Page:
Collectibles on Colnect that Commemorate This Day in History:

➢ COINS:
Russia issued a silver coin in 1995 in their Expedition & Exploration series to honor this great man.

➢ STAMPS:
Several countries have honoured this noble man by featuring Amundsen on stamps:


Contents

Amundsen was born into a family of Norwegian shipowners and captains in Borge, between the towns Fredrikstad and Sarpsborg. His parents were Jens Amundsen and Hanna Sahlqvist. Roald was the fourth son in the family. His mother wanted him to avoid the family maritime trade and encouraged him to become a doctor, a promise that Amundsen kept until his mother died when he was aged 21. He promptly quit university for a life at sea. [6]

When he was fifteen years old, Amundsen was enthralled by reading Sir John Franklin's narratives of his overland Arctic expeditions. Amundsen wrote "I read them with a fervid fascination which has shaped the whole course of my life". [7]

Belgian Antarctic Expedition Edit

Amundsen joined the Belgian Antarctic Expedition as first mate. This expedition, led by Adrien de Gerlache using the ship the RV Belgica, became the first expedition to overwinter in Antarctica. [8] The Belgica, whether by mistake or design, became locked in the sea ice at 70°30′S off Alexander Island, west of the Antarctic Peninsula. The crew endured a winter for which they were poorly prepared.

By Amundsen's own estimation, the doctor for the expedition, the American Frederick Cook, probably saved the crew from scurvy by hunting for animals and feeding the crew fresh meat. In cases where citrus fruits are lacking, fresh meat from animals that make their own vitamin C contains enough of the vitamin to prevent scurvy, and even partly treat it. This was an important lesson for Amundsen's future expeditions.

The Northwest Passage Edit

In 1903, Amundsen led the first expedition to successfully traverse Canada's Northwest Passage between the Atlantic and Pacific oceans. He planned a small expedition of six men in a 45-ton fishing vessel, Gjøa, in order to have flexibility. His ship had relatively shallow draft. His technique was to use a small ship and hug the coast. Amundsen had the ship outfitted with a small 13 horsepower single-screw paraffin engine. [9]

They traveled via Baffin Bay, the Parry Channel and then south through Peel Sound, James Ross Strait, Simpson Strait and Rae Strait. They spent two winters at King William Island, in the harbor of what is today Gjoa Haven. [8] [9] During this time, Amundsen and the crew learned from the local Netsilik Inuit about Arctic survival skills, which he found invaluable in his later expedition to the South Pole. For example, he learned to use sled dogs for transportation of goods and to wear animal skins in lieu of heavy, woolen parkas, which could not keep out the cold when wet.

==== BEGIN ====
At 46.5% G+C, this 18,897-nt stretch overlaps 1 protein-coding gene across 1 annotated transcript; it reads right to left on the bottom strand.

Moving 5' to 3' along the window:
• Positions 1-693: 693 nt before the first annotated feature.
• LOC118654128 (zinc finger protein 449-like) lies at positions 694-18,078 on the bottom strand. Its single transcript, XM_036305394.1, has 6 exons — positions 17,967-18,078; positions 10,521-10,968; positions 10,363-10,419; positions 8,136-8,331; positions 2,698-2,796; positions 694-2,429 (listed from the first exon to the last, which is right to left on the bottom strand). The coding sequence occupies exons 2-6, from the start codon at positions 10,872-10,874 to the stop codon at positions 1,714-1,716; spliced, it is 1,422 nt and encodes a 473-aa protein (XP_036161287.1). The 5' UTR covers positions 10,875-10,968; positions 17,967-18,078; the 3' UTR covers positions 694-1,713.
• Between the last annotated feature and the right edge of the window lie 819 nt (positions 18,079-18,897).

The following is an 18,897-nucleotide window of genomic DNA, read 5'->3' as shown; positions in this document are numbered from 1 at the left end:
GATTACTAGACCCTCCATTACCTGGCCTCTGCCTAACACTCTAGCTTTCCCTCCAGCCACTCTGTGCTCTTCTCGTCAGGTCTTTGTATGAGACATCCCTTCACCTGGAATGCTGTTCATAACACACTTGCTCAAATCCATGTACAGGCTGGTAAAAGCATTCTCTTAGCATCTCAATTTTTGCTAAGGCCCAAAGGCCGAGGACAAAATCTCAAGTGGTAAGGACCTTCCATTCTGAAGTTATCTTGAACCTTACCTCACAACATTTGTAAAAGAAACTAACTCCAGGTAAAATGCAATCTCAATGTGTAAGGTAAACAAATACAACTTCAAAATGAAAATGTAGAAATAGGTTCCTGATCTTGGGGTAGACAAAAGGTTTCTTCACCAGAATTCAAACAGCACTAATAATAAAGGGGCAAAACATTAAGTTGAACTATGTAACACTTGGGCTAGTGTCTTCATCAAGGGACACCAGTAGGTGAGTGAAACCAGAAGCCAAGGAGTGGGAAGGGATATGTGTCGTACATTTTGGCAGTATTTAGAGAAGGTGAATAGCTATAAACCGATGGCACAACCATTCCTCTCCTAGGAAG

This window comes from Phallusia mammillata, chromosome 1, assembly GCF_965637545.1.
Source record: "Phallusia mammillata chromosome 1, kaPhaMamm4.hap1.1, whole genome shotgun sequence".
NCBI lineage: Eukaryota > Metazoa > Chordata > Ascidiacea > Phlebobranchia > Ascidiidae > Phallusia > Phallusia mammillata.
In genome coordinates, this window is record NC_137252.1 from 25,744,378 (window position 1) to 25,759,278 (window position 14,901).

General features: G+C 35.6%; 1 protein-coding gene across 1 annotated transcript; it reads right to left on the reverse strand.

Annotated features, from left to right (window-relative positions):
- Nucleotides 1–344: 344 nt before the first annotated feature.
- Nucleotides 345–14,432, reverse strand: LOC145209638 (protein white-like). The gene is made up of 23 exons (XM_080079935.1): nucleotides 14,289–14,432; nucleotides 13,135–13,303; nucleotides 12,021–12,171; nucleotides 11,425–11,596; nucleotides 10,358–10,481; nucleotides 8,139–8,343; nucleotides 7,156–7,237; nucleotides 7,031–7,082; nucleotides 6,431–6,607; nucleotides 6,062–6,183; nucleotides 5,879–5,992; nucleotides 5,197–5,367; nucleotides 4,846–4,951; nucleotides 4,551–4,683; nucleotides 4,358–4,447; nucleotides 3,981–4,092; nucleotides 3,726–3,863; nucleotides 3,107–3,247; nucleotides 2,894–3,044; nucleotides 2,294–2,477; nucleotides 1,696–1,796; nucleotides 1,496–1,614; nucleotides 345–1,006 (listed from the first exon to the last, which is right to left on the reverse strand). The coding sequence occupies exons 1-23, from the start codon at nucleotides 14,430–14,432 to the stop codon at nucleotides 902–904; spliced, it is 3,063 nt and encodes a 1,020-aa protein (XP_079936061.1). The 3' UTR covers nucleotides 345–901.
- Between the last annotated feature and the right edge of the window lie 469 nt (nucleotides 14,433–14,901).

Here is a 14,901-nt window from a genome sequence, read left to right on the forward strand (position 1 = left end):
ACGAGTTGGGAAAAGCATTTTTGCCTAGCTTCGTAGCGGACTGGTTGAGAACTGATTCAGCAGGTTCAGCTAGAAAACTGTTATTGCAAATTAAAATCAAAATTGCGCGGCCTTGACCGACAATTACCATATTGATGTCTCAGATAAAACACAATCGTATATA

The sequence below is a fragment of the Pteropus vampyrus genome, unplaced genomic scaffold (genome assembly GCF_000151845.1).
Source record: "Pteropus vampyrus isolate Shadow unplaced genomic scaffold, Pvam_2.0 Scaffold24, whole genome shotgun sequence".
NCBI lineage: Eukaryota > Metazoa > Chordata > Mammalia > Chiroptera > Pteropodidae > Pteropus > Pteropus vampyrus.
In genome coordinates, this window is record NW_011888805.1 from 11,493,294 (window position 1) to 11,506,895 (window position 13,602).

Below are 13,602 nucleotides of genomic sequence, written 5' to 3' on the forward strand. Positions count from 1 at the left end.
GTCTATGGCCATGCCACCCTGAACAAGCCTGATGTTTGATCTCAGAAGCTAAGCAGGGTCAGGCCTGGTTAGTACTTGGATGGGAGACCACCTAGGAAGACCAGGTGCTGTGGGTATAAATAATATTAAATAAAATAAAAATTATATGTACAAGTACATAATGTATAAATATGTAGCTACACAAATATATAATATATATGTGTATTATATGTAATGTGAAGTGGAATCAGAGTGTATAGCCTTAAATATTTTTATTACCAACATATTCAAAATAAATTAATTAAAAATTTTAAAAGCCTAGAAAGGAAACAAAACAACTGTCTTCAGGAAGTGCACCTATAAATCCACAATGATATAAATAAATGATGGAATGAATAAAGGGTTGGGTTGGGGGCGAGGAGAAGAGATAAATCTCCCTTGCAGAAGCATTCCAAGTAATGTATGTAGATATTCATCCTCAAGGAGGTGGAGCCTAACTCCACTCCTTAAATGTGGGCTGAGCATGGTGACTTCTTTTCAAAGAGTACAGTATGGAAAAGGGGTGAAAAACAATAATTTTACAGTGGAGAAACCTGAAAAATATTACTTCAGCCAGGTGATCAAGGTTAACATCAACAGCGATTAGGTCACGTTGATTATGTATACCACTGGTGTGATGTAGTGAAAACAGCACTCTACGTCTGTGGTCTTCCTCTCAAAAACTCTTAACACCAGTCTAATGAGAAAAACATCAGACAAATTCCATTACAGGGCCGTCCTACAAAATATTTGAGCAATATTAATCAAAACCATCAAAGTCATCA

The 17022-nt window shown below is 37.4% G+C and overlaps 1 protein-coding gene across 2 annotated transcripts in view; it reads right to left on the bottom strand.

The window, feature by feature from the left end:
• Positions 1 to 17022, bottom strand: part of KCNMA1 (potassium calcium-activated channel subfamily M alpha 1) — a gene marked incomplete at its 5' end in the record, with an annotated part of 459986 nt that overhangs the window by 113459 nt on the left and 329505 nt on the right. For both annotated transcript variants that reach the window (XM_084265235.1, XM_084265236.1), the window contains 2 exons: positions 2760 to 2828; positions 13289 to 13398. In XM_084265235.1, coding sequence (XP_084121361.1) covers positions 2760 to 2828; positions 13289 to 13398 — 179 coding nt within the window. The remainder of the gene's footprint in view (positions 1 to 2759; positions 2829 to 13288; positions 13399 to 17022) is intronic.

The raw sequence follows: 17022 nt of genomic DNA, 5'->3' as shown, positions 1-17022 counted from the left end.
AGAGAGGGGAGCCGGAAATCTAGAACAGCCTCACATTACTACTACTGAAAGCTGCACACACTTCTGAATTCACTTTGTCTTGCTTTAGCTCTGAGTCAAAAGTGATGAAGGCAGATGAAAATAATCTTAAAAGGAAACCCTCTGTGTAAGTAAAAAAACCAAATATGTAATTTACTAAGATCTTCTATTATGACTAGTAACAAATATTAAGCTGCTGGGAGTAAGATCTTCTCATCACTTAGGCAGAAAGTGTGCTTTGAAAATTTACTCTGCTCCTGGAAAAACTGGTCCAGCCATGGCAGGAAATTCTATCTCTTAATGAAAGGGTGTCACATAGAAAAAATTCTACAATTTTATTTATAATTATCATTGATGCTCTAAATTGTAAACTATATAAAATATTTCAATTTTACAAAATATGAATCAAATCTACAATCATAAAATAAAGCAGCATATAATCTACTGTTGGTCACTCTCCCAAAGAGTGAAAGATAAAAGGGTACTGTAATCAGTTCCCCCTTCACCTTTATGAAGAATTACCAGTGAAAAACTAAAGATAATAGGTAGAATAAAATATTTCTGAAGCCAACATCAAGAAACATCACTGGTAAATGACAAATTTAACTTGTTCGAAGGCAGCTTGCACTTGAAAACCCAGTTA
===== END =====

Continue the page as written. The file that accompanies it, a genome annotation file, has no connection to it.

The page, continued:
Leaving Gjoa Haven, he sailed west and passed Cambridge Bay, which had been reached from the west by Richard Collinson in 1852. Continuing to the south of Victoria Island, the ship cleared the Canadian Arctic Archipelago on 17 August 1905 . It had to stop for the winter before going on to Nome on Alaska's Pacific coast. The nearest telegraph station was 500 miles (800 km) away in Eagle. Amundsen traveled there overland to wire a success message on 5 December, then returned to Nome in 1906. Later that year he was elected to the American Antiquarian Society. [10]

At this time, Amundsen learned of the dissolution of the union between Norway and Sweden, and that he had a new king. The explorer sent the new king, Haakon VII, news that his traversing the Northwest Passage "was a great achievement for Norway". [11] He said he hoped to do more and signed it "Your loyal subject, Roald Amundsen." [11] The crew returned to Oslo in November 1906, after almost three-and-a-half years abroad. Gjøa was returned to Norway in 1972. After a 45-day trip from San Francisco on a bulk carrier, she was placed on land outside the Fram Museum in Oslo, [11] where she is now situated inside her own dedicated building at the museum.

South Pole Expedition Edit

Amundsen next planned to take an expedition to the North Pole and explore the Arctic Basin. Finding it difficult to raise funds, when he heard in 1909 that the Americans Frederick Cook and Robert Peary had claimed to reach the North Pole as a result of two different expeditions, he decided to reroute to Antarctica. [12] He was not clear about his intentions, and Robert F. Scott and the Norwegian supporters felt misled. [12] Scott was planning his own expedition to the South Pole that year. Using the ship Fram, earlier used by Fridtjof Nansen, Amundsen left Oslo for the south on 3 June 1910. [12] [13] At Madeira, Amundsen alerted his men that they would be heading to Antarctica, and sent a telegram to Scott: "Beg to inform you Fram proceeding Antarctic – Amundsen." [12]

Nearly six months later, the expedition arrived at the eastern edge of the Ross Ice Shelf (then known as "the Great Ice Barrier"), at a large inlet called the Bay of Whales, on 14 January 1911. Amundsen established his base camp there, calling it Framheim. Amundsen eschewed the heavy wool clothing worn on earlier Antarctic attempts in favour of adopting Inuit-style furred skins. [6]